Other key findings from the report include:

  • The vast majority of manufacturers are falling short financially.

    • One out of three manufacturers failed to achieve their goals for return on capital/assets in the last year.

    • 38 percent of respondents have operating margins of less than 5 percent or are losing money.

    • 36 percent missed their goals for return to shareholders.

    • 35 percent fell short of their profitability targets and 40 percent did not achieve their revenue goals.

  • Supply chains are increasingly becoming more global.

    • 80 percent of manufacturers have marketing and sales operations outside their home regions.

    • More than half have moved some production and manufacturing to lower-cost regions, such as Mexico, China and Central and Eastern Europe.

    • Approximately three out of five outsource segments of engineering and manufacturing.

  • Product innovation and new product introduction is a key revenue driver.

    • 35 percent of manufacturers' revenues will come from new products introduced in the three preceding years, up from 21 percent in 1998.

    • Average product development time today  16 months from concept to launch  is 12 percent less than in 2000; by 2006, it is expected to be another 18 percent shorter.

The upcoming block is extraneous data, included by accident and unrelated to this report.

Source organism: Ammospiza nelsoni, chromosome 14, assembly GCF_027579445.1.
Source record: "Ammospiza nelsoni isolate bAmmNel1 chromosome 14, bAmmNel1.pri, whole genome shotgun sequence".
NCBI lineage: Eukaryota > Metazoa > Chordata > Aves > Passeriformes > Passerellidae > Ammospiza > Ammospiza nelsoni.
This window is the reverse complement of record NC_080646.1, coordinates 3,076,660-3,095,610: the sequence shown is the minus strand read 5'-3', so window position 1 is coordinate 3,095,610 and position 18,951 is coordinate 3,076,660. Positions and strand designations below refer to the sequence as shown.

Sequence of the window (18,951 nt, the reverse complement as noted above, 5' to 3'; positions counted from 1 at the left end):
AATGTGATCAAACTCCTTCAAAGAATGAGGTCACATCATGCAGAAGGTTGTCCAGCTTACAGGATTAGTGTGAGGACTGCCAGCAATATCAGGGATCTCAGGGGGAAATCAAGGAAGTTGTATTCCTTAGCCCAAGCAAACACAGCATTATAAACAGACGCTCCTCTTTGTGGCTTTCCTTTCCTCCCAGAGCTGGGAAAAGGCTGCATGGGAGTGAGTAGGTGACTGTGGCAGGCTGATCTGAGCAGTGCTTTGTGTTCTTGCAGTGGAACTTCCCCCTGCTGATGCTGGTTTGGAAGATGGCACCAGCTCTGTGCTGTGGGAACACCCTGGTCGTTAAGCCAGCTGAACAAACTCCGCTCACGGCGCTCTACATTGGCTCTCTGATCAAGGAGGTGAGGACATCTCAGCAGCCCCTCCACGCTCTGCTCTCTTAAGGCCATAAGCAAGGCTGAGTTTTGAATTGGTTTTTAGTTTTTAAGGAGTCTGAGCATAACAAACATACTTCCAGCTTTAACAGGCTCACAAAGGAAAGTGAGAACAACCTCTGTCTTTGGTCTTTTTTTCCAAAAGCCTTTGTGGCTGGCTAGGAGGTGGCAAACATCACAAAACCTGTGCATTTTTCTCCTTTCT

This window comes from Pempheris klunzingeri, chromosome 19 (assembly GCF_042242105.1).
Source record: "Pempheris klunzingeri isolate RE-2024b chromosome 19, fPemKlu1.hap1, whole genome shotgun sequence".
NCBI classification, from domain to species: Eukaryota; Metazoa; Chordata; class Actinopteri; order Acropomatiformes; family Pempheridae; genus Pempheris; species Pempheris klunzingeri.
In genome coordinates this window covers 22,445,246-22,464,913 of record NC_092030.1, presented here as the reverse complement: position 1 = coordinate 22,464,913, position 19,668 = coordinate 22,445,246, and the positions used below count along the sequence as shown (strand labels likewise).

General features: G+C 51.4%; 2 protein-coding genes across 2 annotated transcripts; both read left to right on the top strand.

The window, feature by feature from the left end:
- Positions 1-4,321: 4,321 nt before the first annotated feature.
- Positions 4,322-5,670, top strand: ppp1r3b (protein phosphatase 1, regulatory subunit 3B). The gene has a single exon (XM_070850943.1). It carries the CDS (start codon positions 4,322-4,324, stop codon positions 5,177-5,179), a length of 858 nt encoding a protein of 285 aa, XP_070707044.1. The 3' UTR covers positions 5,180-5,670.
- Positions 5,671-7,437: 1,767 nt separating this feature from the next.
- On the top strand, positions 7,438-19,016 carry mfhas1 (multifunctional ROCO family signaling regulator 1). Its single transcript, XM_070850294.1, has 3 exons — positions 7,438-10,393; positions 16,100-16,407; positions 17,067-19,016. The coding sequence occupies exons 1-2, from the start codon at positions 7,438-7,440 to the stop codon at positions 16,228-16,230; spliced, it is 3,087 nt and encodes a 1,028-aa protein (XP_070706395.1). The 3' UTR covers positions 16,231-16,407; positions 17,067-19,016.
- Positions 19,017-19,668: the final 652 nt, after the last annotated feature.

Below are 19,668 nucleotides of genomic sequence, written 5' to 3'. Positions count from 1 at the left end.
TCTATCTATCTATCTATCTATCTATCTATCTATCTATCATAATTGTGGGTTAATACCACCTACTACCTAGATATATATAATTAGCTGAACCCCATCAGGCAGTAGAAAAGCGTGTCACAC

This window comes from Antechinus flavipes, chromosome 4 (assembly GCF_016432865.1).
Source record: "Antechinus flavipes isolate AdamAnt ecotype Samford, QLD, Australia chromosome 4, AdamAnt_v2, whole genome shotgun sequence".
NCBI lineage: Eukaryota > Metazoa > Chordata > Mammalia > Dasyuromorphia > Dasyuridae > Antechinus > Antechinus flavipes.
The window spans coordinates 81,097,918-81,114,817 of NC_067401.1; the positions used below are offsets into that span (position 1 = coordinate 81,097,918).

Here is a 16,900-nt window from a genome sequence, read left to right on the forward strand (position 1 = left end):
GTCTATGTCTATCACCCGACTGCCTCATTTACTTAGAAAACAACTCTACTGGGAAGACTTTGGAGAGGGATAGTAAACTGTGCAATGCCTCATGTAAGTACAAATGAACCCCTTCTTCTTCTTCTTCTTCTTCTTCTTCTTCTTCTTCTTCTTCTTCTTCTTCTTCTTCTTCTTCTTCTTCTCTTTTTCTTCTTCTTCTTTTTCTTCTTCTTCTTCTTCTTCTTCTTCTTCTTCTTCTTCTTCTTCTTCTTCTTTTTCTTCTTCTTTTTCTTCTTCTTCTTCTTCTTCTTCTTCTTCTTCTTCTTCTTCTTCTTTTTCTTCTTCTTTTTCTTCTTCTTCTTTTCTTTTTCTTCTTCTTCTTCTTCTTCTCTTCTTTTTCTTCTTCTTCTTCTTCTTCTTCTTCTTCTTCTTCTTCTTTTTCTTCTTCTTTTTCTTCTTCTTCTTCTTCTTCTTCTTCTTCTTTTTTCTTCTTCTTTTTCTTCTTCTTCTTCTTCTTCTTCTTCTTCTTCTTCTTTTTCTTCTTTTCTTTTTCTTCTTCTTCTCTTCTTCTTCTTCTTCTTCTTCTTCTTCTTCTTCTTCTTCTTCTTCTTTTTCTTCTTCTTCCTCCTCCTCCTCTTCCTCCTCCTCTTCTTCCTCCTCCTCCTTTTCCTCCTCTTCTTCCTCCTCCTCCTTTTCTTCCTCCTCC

The results of the Deloitte survey jibe with those of a supply chain benchmarking study out recently from The Performance Measurement Group, which found that well-developed supply chain planning processes are critical to achieving a competitive advantage, with top performers seeing higher profits, lower inventory levels and better delivery performance. (See related article.)

Deloitte's study analyzed the supply chain synchronization of nearly 600 manufacturers in every major industry segment across North America and Europe. Industries represented in the study include aerospace and defense, automotive, life sciences, manufactured consumer products, process and chemicals, high technology and telecommunications, as well as other general manufacturing segments such as metal fabrication, industrial machinery and equipment.